Alcohol Use Disorder in Adults


ICD-10 codes: Mild F10.10; Moderate to severe F10.20

Alcohol use disorder (AUD) is part of a cluster of often co-occurring diagnoses called the substance-related and addictive disorders.  Substance use disorders are a group of psychiatric conditions that include:

  • Tobacco use disorder
  • Cannabis use disorder (i.e., marijuana)
  • Stimulant use disorder (e.g., cocaine, crack, methamphetamine, amphetamines)
  • Opioid use disorder (e.g., heroin, prescription painkillers)
  • Hallucinogen use disorder (e.g., LSD, PCP, ecstasy/MDMA, psilocybin)

These disorders are characterized by recurrent use of alcohol and/or other substances that causes significant impairment, such as health problems, disability, and failure to meet responsibilities at work, school, or home.  Individuals with substance use disorders have difficulty controlling their intake of alcohol or other drugs, trouble with social functioning, risky use and/or use that leads to risky situations, and pharmacological changes such as increased tolerance to alcohol and drugs and symptoms of withdrawal when they do not use substances. In addition, individuals with substance use disorders find it is very difficult to change their substance use despite negative consequences of their use and the desire to make changes. The severity of a substance use disorder – mild, moderate, or severe – is based on the number of criteria met.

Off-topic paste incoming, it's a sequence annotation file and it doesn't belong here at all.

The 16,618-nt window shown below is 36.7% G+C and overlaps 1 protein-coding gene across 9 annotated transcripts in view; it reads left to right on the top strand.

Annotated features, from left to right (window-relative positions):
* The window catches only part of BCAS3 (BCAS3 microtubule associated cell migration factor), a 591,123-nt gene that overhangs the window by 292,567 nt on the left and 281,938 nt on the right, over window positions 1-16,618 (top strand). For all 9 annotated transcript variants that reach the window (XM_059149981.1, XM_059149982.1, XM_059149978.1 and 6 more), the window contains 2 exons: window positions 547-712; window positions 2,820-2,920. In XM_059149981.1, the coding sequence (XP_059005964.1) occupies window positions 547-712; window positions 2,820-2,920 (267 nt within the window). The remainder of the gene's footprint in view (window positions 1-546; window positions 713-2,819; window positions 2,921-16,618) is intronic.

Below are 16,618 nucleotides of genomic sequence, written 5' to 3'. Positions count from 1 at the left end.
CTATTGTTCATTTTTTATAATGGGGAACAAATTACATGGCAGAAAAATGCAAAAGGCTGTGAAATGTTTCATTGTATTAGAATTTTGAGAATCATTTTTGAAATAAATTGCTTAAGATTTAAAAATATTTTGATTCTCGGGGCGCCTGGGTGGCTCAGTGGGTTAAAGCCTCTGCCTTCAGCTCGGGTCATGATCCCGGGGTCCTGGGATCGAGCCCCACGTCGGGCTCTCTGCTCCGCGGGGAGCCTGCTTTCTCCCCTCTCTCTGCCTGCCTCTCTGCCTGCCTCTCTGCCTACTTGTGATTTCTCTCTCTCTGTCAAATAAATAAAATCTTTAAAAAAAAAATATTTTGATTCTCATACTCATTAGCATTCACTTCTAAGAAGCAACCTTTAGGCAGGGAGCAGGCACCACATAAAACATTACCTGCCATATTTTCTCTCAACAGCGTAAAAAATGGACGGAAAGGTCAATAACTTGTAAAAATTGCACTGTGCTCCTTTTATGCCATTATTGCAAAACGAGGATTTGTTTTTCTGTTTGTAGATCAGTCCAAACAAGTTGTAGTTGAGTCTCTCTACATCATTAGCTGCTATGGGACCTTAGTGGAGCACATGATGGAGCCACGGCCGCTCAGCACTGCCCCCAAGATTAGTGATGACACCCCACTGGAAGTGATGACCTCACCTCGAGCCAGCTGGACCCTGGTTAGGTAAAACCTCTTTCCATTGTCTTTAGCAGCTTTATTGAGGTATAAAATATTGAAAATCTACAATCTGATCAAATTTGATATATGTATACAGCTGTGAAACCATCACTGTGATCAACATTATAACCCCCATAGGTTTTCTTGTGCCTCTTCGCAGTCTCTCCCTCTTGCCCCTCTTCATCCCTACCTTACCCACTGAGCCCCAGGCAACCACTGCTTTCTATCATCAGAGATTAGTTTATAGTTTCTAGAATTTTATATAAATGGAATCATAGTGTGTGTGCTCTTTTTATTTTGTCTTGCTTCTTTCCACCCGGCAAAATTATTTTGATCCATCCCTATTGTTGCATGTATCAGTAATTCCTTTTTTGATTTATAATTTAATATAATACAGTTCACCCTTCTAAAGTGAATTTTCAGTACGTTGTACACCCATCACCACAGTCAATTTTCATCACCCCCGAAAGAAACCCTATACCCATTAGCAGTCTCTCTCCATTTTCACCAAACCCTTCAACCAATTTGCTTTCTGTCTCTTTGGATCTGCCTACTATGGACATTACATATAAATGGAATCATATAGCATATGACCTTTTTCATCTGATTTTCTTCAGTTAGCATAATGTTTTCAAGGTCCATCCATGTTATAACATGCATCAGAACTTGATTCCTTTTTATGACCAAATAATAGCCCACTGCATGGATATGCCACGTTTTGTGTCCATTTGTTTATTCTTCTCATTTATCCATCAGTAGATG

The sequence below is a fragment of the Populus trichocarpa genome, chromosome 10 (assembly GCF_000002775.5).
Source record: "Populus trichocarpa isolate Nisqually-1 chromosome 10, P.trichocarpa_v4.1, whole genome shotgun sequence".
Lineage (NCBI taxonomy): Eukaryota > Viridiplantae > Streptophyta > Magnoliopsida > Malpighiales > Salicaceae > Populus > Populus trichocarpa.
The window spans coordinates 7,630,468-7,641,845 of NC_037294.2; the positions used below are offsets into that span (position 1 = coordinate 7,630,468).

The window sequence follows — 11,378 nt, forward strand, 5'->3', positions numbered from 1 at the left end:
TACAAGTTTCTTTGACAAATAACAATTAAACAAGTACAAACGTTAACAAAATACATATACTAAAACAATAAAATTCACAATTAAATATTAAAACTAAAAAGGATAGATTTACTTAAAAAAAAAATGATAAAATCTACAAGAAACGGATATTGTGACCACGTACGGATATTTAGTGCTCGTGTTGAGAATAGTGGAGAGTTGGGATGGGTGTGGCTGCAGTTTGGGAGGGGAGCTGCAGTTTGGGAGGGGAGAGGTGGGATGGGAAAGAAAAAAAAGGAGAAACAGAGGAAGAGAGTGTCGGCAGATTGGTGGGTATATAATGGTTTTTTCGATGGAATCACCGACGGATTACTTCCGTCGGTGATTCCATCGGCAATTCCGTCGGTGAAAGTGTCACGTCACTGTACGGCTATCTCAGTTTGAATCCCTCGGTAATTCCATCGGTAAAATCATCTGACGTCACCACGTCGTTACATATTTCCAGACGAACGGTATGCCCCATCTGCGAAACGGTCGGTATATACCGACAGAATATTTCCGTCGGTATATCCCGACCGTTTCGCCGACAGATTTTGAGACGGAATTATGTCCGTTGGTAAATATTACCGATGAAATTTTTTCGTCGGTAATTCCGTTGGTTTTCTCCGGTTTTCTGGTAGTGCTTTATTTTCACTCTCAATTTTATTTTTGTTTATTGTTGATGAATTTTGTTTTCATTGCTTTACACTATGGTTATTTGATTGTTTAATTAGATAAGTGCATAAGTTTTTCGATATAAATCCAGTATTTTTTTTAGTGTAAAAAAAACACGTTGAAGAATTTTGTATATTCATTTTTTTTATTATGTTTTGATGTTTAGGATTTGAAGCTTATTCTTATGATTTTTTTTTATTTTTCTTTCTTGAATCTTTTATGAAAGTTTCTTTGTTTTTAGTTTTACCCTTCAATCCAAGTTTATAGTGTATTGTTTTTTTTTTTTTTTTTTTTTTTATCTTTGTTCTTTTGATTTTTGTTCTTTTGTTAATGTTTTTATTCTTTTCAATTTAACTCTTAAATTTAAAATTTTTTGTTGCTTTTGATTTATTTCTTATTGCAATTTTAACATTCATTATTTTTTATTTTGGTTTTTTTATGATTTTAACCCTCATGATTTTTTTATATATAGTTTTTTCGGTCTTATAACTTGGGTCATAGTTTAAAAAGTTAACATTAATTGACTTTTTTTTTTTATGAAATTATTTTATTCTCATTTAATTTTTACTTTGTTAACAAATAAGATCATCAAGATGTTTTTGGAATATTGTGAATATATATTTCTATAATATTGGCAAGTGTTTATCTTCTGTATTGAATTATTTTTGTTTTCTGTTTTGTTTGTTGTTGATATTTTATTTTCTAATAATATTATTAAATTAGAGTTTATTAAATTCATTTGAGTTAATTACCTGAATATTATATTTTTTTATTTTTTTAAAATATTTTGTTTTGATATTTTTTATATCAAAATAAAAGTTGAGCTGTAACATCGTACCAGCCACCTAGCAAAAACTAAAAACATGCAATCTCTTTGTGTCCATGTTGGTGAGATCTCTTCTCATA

What is alcohol use disorder?

AUD is a psychiatric disorder that affects approximately 7% of adults in the United States. AUD is a problematic pattern of alcohol use leading to clinically significant impairment or distress, as manifested by at least two of the following, occurring within a 12-month period:

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Understanding Alcohol Use Disorder and the related problem of binge drinking

Many people begin drinking at a young age. Slightly more than half of Americans (56%) report drinking alcohol in the past month, while about a quarter (25%) report binge drinking in the past month.

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Acute Effects of Alcohol

Alcohol is classified as a depressant, which slows down vital functions (resulting in slurred speech, unsteady movement, disturbed perceptions and an inability to react quickly). Alcohol has significant impact on the mind, reducing the ability to exercise normal judgment and think rationally. Although considered a depressant, when consumed in small to moderate quantities, alcohol may produce stimulant effects. Many people find that initially, alcohol may help them to “loosen up” in social situations; over time, however, with heavier and/or problematic use, depressant effects of alcohol can become more prominent.

How is alcohol use disorder treated?

The Substance Abuse and Mental Health Services Administration and National Institutes on Alcohol Abuse and Alcoholism suggest that the following behavioral treatments have been found effective:

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